I will not go over the examples cited by Senator Rae, except to mention a matter of concern to me, as the north-west coast senator, which is the fact that the fast ferry service that we thought might replace the Empress of Tasmania seems to have been definitely decided against by the Australian National Line. As honouable senators know, over the last year there has been considerable discussion as to whether even a jetfoil or a semi-submersible catamaran might be used in a service across Bass Strait, completing a round voyage every 24 hours. These ideas had their attractions as recently as 18 months or two years ago. But, with the fuel pricing situation as it is, both those services in feasibility studies have proved to be quite uneconomic. We are now in a situation where the Chairman of the Australian Shipping Commission, Mr N. G. Jenner, has announced that a super-fast passenger service across Bass Strait, in reasonable comfort and with sleeping accommodation, for example, as a possible option, has been negatived. The new ship will be built and used for the rapid transport of freight; passengers would be almost an extra, sitting in deck chairs- presumably under cover- or aircraft-type chairs as an addition to the major purpose of the vessel, which would be to transport freight across Bass Strait.


Senator Chipp - Who negatived that proposal?


Senator TATE - As I understand it, that was done by the Australian Shipping Commission in an announcement by Mr Jenner on about February 11 1980. He said:

.   . the emphasis would be on cargo, with passengers carried in deck chairs.

Interestingly enough, he predicted also that the replacement for the Empress would be an oil burner because coal for ships on a rapid shuttle run is impracticable. It is clear that the cost of fuel has determined that decision which is of great concern to the tourist industry in Tasmania and especially within my home port of Devonport. It may be that the arguments put forward by Mr Jenner are logical, but they are arguments that Tasmanians will find hard to accept having had the luxury- perhaps it was a luxury, over the years- of three passenger ferries. We now look like having a freight service with deck chairs to carry a few passengers as something of an afterthought.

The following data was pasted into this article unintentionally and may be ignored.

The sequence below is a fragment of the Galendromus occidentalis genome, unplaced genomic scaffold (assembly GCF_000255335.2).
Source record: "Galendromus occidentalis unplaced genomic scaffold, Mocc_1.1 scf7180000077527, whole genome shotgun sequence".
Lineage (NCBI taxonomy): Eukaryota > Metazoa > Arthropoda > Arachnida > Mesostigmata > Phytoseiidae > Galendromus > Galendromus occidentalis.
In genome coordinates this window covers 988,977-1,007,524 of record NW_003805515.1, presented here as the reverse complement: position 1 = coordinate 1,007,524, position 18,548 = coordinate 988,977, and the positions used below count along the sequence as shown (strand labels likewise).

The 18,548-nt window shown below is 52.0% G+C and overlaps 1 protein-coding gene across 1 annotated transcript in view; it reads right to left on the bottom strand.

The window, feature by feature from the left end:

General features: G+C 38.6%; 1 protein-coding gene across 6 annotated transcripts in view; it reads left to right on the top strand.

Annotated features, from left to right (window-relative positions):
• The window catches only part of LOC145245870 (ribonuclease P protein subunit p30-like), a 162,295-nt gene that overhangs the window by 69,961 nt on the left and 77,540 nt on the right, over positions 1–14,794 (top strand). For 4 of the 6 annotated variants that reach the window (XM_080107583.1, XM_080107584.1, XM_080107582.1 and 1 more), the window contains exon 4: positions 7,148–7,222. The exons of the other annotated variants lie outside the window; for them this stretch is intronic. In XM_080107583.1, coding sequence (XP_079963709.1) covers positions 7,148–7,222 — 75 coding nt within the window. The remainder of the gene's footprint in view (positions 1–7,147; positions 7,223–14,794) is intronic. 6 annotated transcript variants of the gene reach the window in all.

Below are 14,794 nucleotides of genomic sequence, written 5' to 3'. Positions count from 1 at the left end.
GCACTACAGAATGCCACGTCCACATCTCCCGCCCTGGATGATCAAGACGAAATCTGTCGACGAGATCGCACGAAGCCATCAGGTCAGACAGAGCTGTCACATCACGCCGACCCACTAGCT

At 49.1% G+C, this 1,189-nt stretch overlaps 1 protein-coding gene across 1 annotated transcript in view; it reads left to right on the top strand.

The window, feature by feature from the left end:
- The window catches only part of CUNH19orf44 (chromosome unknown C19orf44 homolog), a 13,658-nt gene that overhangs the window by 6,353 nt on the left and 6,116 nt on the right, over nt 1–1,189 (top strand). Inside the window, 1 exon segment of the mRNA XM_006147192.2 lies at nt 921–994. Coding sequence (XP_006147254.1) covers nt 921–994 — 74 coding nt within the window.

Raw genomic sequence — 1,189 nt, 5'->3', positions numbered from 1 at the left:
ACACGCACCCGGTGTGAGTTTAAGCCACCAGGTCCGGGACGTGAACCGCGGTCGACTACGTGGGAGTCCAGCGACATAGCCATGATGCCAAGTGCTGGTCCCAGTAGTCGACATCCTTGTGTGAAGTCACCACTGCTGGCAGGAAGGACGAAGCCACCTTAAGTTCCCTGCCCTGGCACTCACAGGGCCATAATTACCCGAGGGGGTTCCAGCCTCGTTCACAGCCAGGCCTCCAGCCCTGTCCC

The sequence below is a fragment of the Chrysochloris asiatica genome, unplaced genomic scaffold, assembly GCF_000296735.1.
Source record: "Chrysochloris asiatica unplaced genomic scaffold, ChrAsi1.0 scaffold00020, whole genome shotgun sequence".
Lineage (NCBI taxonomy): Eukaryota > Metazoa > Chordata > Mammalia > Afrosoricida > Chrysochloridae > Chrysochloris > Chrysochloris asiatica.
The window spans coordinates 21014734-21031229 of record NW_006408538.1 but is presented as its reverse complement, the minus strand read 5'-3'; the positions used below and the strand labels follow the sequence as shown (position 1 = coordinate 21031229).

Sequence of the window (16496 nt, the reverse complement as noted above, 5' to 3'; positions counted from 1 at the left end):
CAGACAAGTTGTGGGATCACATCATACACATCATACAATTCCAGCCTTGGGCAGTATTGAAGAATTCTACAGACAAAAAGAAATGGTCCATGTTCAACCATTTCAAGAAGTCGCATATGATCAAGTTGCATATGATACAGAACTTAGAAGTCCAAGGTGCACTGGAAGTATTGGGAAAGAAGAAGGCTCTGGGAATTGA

I feel that the proposed Senate Committee can achieve a good end. It would have been preferable had long term machinery been available to review this type of problem which has been well delineated by Senator Rae. The 1975 Inter-State Commission Act, which was an Act of the former Labor Government- the Inter-State Commission has laid with potential since the Constitution set out its possibilities in 1 90 1 -provides that an Inter-State Commission could be established and that would initiate investigations into the provision of transport services throughout Australia. In effect, it would constitute an on-going royal commission. With this authority derived from the Constitution, I believe such an inter-State commission would have the ability to coordinate and oversight the provision of transport services and, for that matter, interstate freight services.

If I have any misgivings about this committee, it is that it will be another ad hoc committee inquiring into a problem and therefore will lack that comprehensive national view that should be the mark of any coherent transport policy view that should be the mark of any coherent transport policy appropriate to Australia's needs, including all parts of the Federation and taking particular note of those communities with peculiar difficulties and geographical locations, like Tasmania. Given the absence of consumer participation committees and an on-going authority such as an interstate commission, I believe that a Senate select committee can work well and can report to this Parliament in a way which will be helpful in the formulation of policy from the points of view perhaps of both the Federal and State governments. For that reason I support the proposal.







Suggest corrections